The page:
There is a legitimate debate to be had on the question of whether and why Israel is singled out by the left in comparison to other states that also commit human rights abuses and atrocities on a systematic basis. But while Weiss and other centrists complain that Israel’s wrongdoing is distorted and taken out of context, they routinely do the same in their targeting of leftist intellectuals and activists. Refusing to seriously engage with the ideas of leftist scholars who situate Israel within a paradigm of settler colonialism and European and American imperialism, she instead cherry picks examples to expose a supposedly systemic problem. While she quotes a few grossly anti-semitic comments made by professors in Columbia’s Middle Eastern Studies department, she leaves out the many more instances in which professors at Columbia and elsewhere have been singled out by right-leaning Jewish groups, including Canary Mission, simply for critiquing Zionism or supporting the Boycott, Divestment, and Sanctions (BDS) movement. Painting leftist intellectuals as a bunch of anti-semitic bullies, she remains silent about her own role in campaigns that sought to destroy the careers and reputations of many professors in the name of “academic freedom.”
Islam is another key element of the centrist exposé of leftist anti-semitism. Weiss complains that the left accuses anyone who calls out anti-semitism in the Muslim community of being Islamophobic. “This goes a long way toward explaining why” the woke left “will harp endlessly about a bakery that won’t make a gay wedding cake but have nothing to say about honor killings.” Although the legacy of European colonialism may explain the existence of anti-semitism in the Middle East today, she argues, it should not excuse such beliefs. But while Weiss is quick to point out the dangers of relying too heavily on postcolonial ideology, she refuses to acknowledge the ways in which her own views are shaped by post 9/11 ideology. The book routinely equates Islam and Islamist extremism and mimics the talking points of the post 9/11 U.S. national security apparatus. One of the examples she offers of Muslim anti-semitism in the United States is the 2009 attempted bombing of two synagogues in the Bronx. Echoing the mainstream media’s reportage of these events, she omits the fact that these supposed anti-Semitic terrorists were hungry, homeless, and mentally ill vagrants from Newburgh, New York who were entrapped by the FBI, which created the idea of the plot, offered large sums of money to its targets, and trained them to use bombs. This is a glaring example of the many ways in which Weiss and others distort the views and activities of prominent progressive Muslims such as Ilhan Omar and Rashida Talib who have been accused of anti-Semitism. Obsessing over their use of anti-semitic tropes, Weiss downplays the racist tropes that have been enlisted against them and pathologizes the bonds of solidarity that have formed between them and progressive Jewish groups.
The tone-deafness that Weiss displays in relation to her own Islamophobia is accompanied by her willful blindness to the role of race in debates about contemporary anti-semitism. Challenging the notion that anti-semitism has anything to do with race, Weiss refutes the claim that Jews are white. Roughly half the Jews in Israel, she notes, are Sephardic, coming from Spain, North Africa, Persia, and the Middle East. This may be true, but it doesn’t account for the complex ways in which European racial ideology nonetheless persists in Israel, as examined in the work of Ella Shohat. It also doesn’t address the racial status of Jews in the United States. In her 1998 book, How Jews Became White Folks, Karen Brodkin explores the ambivalence and anxiety that accompanied Jews’ acceptance into the proverbial postwar American Dream. In contrast, Weiss formulaically acknowledges her own privilege as a Jew in contemporary America, but doesn’t acknowledge how this status is premised on whiteness. She is thus unable to grapple with the ways in which her ideas have been shaped by the legacies of a racialized centrist liberalism.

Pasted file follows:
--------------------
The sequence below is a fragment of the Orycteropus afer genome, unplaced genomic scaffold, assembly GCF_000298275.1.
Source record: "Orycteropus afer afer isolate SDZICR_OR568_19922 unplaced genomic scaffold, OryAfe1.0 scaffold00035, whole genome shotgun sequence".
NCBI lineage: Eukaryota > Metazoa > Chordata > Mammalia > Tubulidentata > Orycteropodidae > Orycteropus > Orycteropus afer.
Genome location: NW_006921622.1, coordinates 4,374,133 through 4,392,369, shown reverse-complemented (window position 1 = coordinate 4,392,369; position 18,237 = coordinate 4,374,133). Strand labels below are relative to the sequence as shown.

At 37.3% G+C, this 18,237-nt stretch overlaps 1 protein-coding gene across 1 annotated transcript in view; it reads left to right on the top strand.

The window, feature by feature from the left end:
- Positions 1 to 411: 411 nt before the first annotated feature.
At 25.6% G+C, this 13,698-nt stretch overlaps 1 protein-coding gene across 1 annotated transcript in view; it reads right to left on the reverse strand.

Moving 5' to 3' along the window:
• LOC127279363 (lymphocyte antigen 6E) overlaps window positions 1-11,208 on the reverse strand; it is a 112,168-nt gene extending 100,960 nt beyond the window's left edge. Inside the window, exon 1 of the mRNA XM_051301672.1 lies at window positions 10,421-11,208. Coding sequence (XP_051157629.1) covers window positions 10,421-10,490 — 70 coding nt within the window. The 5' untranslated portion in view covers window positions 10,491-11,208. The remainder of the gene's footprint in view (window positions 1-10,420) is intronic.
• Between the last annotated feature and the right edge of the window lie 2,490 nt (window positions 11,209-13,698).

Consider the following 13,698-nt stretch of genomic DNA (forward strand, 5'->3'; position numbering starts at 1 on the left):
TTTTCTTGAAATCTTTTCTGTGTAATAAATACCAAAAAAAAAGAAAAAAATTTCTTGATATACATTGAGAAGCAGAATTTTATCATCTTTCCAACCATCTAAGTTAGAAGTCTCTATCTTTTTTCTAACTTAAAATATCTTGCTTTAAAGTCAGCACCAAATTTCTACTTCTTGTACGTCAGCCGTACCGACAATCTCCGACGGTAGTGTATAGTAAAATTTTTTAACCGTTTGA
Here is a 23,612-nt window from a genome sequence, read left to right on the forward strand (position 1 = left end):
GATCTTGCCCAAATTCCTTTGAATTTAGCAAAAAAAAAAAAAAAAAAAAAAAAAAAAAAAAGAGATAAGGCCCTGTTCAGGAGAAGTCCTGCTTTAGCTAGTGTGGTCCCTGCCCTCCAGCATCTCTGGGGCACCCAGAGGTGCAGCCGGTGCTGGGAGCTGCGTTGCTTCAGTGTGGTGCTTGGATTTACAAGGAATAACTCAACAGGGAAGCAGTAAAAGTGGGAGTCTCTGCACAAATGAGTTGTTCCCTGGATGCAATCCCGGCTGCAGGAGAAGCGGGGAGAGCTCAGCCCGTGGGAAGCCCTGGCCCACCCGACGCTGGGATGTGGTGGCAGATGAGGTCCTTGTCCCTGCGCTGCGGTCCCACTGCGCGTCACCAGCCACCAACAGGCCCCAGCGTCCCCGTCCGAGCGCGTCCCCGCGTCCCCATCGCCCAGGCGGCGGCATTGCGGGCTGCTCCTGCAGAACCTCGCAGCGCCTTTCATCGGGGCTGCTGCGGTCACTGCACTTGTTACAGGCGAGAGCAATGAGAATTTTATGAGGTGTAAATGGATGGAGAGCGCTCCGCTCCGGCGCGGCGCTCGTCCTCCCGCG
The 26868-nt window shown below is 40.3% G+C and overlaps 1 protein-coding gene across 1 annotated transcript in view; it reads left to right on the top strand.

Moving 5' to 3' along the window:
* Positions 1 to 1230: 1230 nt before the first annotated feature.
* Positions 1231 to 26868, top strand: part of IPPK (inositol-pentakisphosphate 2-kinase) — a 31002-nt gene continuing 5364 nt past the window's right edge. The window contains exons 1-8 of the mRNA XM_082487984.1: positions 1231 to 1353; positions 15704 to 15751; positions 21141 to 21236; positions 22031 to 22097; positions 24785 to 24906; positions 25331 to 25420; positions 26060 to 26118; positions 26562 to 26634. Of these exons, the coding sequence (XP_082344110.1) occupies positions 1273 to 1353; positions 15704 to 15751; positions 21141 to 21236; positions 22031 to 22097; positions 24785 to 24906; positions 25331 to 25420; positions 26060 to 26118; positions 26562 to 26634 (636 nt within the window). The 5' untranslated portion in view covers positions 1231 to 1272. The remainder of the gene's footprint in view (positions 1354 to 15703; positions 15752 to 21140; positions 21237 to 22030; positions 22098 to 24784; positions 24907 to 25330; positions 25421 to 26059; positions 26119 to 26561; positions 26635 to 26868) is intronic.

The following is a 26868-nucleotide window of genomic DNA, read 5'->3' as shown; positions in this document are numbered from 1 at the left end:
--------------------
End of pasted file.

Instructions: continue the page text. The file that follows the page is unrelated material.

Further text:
“The center has fallen away,” laments Weiss. Like Arthur Schlesinger, author of the 1949 book, The Vital Center, Weiss presents centrism as the rational, reasonable response to an America threatened by extremism on both the right and the left. And like Schlesinger, Weiss imagines herself as an objective voice of moderation who stands outside and above ideology. While the extremists on both sides of the ideological spectrum embrace a dangerous “tribal fealty,” she stands only for truth and justice. Weiss aims her warning about the dangers of anti-semitism on the left at those who similarly regard the polarization of American politics as the existential threat to the nation and who desire a return to the vital center.
The book’s ideal reader is an American Jew who identifies as liberal but feels alienated and unwelcome in progressive circles. The concluding chapter of the book offers advice to this reader on how to “fight back”: “stop blaming yourself,” “support Israel,” “lean into Judaism,” “tell your story.” Conversely, Weiss characterizes Jewish progressives as aiders and abetters of anti-semitism, comparable to pro-Stalinist Jews who were “agents in their own destruction” in the Soviet Union. If you are one of these individuals, Weiss wants to warn you to see the error of your ways before it is too late. Though couched in the language of care and concern, these warnings come off as thinly-veiled political smears that perpetuate right-wing caricatures of the left.
To many progressives, Weiss is almost too easy to lambast. As recent reviews of her book illustrate, she is one of those figures the left loves to hate. But while Weiss and other Never Trump neocons may be easy targets, it is not enough to deride centrist responses to anti-semitism. Although they do not come anywhere close to providing good answers, they do grapple with some important questions about the role, status, and experience of Jews in progressive politics. Some of the most interesting and provocative moments in How to Fight Anti-Semitism are those in which Weiss expresses feelings of exclusion from progressive circles that, she argues, inject a sense of guilt and shame into contemporary Jewish identity.